Ken Harrison 8:30 a.m., July 31
UCSD Pulls Books from Library Shelves
Faced with another $3 million in budget cuts for 2011/2012, the UC San Diego’s libraries division is preparing to shutter four of the six libraries on campus that it operates. Since the 2008/2009 school year, the library budget has already been cut $5 million, or by about 16% based on total funding.
Already closed or soon to be closing are the Center for Library & Instructional Computing Services, the International Relations & Pacific Studies Library, the Medical Center Library, and the Scripps Institution of Oceanography and Science & Engineering libraries.
As a result of the closure, as many as 150,000 books and journals will be moved offsite, with a large portion sold off or donated. The cuts amount to about 4% of the university’s 3.5 million volume collection. More inventory could be discarded as employees check availability of titles in other locations and eliminate duplicate stock, even if it means some titles sought by UCSD students might have to be requested and shipped from another school or from a central UC storage facility.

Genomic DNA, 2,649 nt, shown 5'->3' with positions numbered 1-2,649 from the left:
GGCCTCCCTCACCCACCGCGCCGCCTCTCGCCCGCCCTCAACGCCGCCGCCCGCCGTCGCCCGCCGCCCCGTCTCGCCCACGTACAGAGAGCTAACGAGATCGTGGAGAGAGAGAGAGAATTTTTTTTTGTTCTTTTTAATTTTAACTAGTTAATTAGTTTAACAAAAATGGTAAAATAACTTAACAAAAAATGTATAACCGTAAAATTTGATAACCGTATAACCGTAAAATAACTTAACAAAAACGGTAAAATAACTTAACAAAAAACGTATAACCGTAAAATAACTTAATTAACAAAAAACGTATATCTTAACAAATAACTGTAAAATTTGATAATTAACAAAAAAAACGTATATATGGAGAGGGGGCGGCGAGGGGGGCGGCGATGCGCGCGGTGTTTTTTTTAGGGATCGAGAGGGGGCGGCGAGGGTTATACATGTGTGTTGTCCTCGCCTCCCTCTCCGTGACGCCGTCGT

Much of the material that’s already been removed from the location has gone through the campus’ Surplus Sales department, according to a California Watch report. From there, 48 pallets of material deemed to be of a low value have been donated to Better World Books, a for-profit company from Alpharetta, Georgia that donates about seven percent of revenue from re-selling the donated material to literacy partners.
Remaining books will be relocated to the Geisel Library or Biomedical Library, the two in the system remaining open. The two surviving facilities will retain 340,840 square feet for storage, study, and instructional space.
More like this:
- Prepare to be assimilated — March 6, 2013
- UCSD announces new large-scale solar installation — March 4, 2013
- UCSD's Geisel Library begins round-the-clock weekday hours — Oct. 29, 2012
- New Lights Save UCSD $210,000 Annually — July 27, 2011
- What Makes Larry Smarr Worth $244,000? — Jan. 29, 2004